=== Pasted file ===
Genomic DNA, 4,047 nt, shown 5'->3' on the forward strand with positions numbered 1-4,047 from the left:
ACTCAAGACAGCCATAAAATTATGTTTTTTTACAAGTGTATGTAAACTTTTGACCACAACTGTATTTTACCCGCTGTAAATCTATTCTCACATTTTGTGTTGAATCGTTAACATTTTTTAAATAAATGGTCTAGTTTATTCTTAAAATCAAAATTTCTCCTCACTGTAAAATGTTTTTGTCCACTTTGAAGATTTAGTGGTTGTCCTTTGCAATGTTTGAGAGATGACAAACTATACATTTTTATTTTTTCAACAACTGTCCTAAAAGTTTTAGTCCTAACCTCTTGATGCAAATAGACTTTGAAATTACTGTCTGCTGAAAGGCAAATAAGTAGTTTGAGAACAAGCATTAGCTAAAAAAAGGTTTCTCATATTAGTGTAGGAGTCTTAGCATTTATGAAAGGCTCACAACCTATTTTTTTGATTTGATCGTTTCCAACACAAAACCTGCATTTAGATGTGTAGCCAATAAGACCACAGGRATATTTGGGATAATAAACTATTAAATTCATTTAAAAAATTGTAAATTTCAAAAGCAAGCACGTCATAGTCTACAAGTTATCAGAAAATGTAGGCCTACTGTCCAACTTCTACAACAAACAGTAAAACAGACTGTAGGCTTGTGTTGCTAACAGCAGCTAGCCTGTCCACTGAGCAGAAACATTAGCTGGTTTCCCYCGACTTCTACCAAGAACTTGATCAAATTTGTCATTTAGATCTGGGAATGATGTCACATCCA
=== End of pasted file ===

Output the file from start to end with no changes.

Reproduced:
Genomic DNA, 4,047 nt, shown 5'->3' on the forward strand with positions numbered 1-4,047 from the left:
ACTCAAGACAGCCATAAAATTATGTTTTTTTACAAGTGTATGTAAACTTTTGACCACAACTGTATTTTACCCGCTGTAAATCTATTCTCACATTTTGTGTTGAATCGTTAACATTTTTTAAATAAATGGTCTAGTTTATTCTTAAAATCAAAATTTCTCCTCACTGTAAAATGTTTTTGTCCACTTTGAAGATTTAGTGGTTGTCCTTTGCAATGTTTGAGAGATGACAAACTATACATTTTTATTTTTTCAACAACTGTCCTAAAAGTTTTAGTCCTAACCTCTTGATGCAAATAGACTTTGAAATTACTGTCTGCTGAAAGGCAAATAAGTAGTTTGAGAACAAGCATTAGCTAAAAAAAGGTTTCTCATATTAGTGTAGGAGTCTTAGCATTTATGAAAGGCTCACAACCTATTTTTTTGATTTGATCGTTTCCAACACAAAACCTGCATTTAGATGTGTAGCCAATAAGACCACAGGRATATTTGGGATAATAAACTATTAAATTCATTTAAAAAATTGTAAATTTCAAAAGCAAGCACGTCATAGTCTACAAGTTATCAGAAAATGTAGGCCTACTGTCCAACTTCTACAACAAACAGTAAAACAGACTGTAGGCTTGTGTTGCTAACAGCAGCTAGCCTGTCCACTGAGCAGAAACATTAGCTGGTTTCCCYCGACTTCTACCAAGAACTTGATCAAATTTGTCATTTAGATCTGGGAATGATGTCACATCCA